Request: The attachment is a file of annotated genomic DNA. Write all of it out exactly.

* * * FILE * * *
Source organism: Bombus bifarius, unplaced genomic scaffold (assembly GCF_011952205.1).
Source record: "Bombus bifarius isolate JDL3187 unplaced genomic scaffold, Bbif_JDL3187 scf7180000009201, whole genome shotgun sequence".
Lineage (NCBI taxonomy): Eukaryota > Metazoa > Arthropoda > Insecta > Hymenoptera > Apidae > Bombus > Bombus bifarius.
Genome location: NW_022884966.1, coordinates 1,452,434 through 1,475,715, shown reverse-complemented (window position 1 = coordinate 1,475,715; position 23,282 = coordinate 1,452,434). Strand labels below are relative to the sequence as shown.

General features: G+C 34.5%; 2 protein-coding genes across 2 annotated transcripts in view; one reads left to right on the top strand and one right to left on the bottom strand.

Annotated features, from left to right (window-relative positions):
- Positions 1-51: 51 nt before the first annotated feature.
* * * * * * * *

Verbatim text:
Source organism: Bombus bifarius, unplaced genomic scaffold (assembly GCF_011952205.1).
Source record: "Bombus bifarius isolate JDL3187 unplaced genomic scaffold, Bbif_JDL3187 scf7180000009201, whole genome shotgun sequence".
Lineage (NCBI taxonomy): Eukaryota > Metazoa > Arthropoda > Insecta > Hymenoptera > Apidae > Bombus > Bombus bifarius.
Genome location: NW_022884966.1, coordinates 1,452,434 through 1,475,715, shown reverse-complemented (window position 1 = coordinate 1,475,715; position 23,282 = coordinate 1,452,434). Strand labels below are relative to the sequence as shown.

General features: G+C 34.5%; 2 protein-coding genes across 2 annotated transcripts in view; one reads left to right on the top strand and one right to left on the bottom strand.

Annotated features, from left to right (window-relative positions):
- Positions 1-51: 51 nt before the first annotated feature.